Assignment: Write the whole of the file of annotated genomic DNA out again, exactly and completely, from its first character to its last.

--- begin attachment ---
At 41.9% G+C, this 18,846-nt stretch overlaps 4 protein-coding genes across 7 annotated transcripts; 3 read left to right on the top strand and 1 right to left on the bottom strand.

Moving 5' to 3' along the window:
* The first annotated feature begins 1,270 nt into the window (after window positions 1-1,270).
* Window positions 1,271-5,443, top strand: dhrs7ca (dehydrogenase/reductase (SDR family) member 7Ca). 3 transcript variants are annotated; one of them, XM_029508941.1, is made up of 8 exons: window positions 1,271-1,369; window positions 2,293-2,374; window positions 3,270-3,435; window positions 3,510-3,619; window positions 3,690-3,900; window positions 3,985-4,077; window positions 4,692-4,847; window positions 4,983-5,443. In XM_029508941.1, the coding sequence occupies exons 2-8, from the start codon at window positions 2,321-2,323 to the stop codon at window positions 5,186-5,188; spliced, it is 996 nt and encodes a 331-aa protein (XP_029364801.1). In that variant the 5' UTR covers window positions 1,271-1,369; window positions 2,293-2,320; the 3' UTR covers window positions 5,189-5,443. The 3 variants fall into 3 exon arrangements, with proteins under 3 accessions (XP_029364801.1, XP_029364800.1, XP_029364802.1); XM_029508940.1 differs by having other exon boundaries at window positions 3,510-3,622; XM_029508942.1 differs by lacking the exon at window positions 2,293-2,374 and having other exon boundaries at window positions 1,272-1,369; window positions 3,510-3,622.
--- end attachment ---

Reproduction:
At 41.9% G+C, this 18,846-nt stretch overlaps 4 protein-coding genes across 7 annotated transcripts; 3 read left to right on the top strand and 1 right to left on the bottom strand.

Moving 5' to 3' along the window:
* The first annotated feature begins 1,270 nt into the window (after window positions 1-1,270).
* Window positions 1,271-5,443, top strand: dhrs7ca (dehydrogenase/reductase (SDR family) member 7Ca). 3 transcript variants are annotated; one of them, XM_029508941.1, is made up of 8 exons: window positions 1,271-1,369; window positions 2,293-2,374; window positions 3,270-3,435; window positions 3,510-3,619; window positions 3,690-3,900; window positions 3,985-4,077; window positions 4,692-4,847; window positions 4,983-5,443. In XM_029508941.1, the coding sequence occupies exons 2-8, from the start codon at window positions 2,321-2,323 to the stop codon at window positions 5,186-5,188; spliced, it is 996 nt and encodes a 331-aa protein (XP_029364801.1). In that variant the 5' UTR covers window positions 1,271-1,369; window positions 2,293-2,320; the 3' UTR covers window positions 5,189-5,443. The 3 variants fall into 3 exon arrangements, with proteins under 3 accessions (XP_029364801.1, XP_029364800.1, XP_029364802.1); XM_029508940.1 differs by having other exon boundaries at window positions 3,510-3,622; XM_029508942.1 differs by lacking the exon at window positions 2,293-2,374 and having other exon boundaries at window positions 1,272-1,369; window positions 3,510-3,622.